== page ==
Even the lease renewal process (Renewal of Mining License – RML) for Mohanty and Gupta turned out to be totally dubious. When the MMR specifically mandates that the application for the license renewal should be submitted a year before the expiry of the lease, in actuality the application was filed 10 days before the expiry of the lease, accompanied by an application to excuse the late submission. Interestingly, the mining authorities renewed the lease under a consideration of ‘deemed extension’, in yet another instance of the violation of the MMDR Act. In addition to this, the leaseholder was allowed to pursue quarrying operations without a valid and compulsory Mining Plan, endorsed by the Indian Bureau of Mines.

Actions taken by the legal authorities

It is evident that after the exposure of such a colossal scam, some heads will have to roll even if it is just a face-saving gesture on part of the government. Currently the number of officials under suspension is 14, awaiting penal action for being partners-in-crime with Mohanty and Gupta in the multi-crore mining scam. The suspended officers include forest officials, forest guards, two mining inspectors and of course, DDM Manas Mohanty. The suspended officers were all posted in the disputed mining zone between the periods of 2004 to 2009. The State Government has aborted the mining contract of Mohanty and the controversial mines are now under the control of the Government. The Odisha Mining Corporation (OMC) has been ordered by the Government to deal with the three lakh tons of mined iron ore by dispersing it through an e-auction procedure.

Result of the Vigilance Investigations

The Vigilance department’s probe into the scam continues under direct orders of Chief Minister Naveen Patnaik. The vigilance officials have conducted a number of raids in and around Bhubaneswar, including the residence of the suspended DDM, Manas Mohanty. While further results of the probe are awaited, proceedings are being initiated by the Forest Department and the Department of Mines against the suspended officials.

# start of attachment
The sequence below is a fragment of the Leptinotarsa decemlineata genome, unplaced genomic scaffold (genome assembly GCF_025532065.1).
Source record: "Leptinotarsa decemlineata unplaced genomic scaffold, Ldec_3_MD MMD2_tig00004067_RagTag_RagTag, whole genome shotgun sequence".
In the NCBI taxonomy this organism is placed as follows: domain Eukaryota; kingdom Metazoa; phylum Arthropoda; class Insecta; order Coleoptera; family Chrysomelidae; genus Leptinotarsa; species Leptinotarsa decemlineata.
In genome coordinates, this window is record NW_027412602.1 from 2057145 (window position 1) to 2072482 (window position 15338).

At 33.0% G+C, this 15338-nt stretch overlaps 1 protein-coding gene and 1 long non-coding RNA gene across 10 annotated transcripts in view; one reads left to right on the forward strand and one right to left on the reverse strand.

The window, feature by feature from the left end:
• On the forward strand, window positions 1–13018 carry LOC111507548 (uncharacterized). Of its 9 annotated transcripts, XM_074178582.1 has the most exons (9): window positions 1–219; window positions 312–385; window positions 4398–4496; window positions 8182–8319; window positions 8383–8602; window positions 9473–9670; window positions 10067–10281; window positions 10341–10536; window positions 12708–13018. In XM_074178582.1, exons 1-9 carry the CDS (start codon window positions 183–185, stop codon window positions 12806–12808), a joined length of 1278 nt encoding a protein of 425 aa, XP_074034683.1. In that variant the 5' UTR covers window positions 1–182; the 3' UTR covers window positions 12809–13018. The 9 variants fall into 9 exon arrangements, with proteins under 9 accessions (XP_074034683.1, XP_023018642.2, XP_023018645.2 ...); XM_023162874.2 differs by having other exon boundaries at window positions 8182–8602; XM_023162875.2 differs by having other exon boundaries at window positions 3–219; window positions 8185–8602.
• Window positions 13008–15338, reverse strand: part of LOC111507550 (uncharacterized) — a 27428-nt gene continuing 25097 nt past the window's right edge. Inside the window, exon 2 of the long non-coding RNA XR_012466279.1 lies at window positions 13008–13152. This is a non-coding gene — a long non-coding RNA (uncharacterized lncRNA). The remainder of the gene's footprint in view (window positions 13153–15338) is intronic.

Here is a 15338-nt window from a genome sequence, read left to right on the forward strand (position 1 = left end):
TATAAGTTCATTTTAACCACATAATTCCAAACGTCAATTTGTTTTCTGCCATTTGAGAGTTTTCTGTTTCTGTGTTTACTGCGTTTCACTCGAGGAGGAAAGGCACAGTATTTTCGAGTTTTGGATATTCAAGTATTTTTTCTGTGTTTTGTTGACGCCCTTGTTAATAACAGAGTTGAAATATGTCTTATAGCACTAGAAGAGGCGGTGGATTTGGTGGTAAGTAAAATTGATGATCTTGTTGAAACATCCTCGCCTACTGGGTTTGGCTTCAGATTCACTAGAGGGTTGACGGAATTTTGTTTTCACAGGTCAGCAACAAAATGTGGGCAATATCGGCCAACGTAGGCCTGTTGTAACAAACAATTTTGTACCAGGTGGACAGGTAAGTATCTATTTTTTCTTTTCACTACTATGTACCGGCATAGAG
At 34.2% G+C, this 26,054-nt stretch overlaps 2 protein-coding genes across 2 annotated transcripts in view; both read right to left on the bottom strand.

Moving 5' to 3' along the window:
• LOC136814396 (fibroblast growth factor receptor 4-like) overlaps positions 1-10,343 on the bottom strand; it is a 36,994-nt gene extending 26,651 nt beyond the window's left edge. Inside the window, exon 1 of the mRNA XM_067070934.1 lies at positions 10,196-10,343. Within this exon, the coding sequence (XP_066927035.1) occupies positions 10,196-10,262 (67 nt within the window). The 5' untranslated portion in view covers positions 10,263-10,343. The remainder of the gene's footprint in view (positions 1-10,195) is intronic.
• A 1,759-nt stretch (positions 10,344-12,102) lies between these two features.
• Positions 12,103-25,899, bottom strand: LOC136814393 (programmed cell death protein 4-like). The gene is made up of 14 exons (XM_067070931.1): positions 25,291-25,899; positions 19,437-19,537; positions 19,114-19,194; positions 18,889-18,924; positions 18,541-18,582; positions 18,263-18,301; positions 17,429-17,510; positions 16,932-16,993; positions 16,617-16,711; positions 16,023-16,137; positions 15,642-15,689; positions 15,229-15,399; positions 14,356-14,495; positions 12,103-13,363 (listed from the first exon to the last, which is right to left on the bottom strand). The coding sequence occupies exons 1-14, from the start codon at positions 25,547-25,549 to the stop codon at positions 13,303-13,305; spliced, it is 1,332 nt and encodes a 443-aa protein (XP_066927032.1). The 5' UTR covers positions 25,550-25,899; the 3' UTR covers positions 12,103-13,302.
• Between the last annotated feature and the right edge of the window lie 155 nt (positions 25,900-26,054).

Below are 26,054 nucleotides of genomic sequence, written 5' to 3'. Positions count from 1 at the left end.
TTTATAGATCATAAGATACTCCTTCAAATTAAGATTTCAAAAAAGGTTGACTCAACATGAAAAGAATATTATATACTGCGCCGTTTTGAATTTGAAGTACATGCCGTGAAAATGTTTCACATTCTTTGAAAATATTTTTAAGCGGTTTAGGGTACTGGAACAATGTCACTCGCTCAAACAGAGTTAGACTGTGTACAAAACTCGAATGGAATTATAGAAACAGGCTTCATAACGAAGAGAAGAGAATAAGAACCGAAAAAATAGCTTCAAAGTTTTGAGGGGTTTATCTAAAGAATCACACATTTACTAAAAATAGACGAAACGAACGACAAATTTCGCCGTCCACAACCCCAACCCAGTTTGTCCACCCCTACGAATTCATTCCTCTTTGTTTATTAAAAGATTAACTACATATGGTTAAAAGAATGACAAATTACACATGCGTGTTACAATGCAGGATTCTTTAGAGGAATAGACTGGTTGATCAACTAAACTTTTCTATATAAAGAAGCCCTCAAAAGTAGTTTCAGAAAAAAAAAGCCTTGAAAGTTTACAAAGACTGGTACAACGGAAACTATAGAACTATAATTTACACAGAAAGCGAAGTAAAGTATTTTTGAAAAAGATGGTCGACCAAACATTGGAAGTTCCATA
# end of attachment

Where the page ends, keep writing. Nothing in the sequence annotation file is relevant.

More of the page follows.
The Rs. 1,800-crore iron ore mining scam, where the chief perpetrator Deepak Gupta had successfully executed quarrying of iron ore from six hectares of Reserve Forest and 29 hectares of Revenue Forest for almost a decade–while the Mining Department and the Forest Department turned a blind eye to it–is another burning example of the raging corruption that has permeated every strata of our country. The profit accrued by Gupta in his six years of illicit quarrying operations by colluding with the Forest and the Mining officials is estimated to be Rs. 894 crore. It is still uncertain what the vigilance probe will yield. As commented by a skeptical Biswajit Mohanty, Board Member of Transparency International India and a wild life activist, “By handing over the probe to the vigilance, the Naveen Patnaik Government is attempting yet another cover-up, just as it has done in all previous cases of mining theft”. The fact remains that in our judicial system, it is ultimately money that talks; Gupta, fortunately, had made enough of it to bail him out of any uncomfortable situation!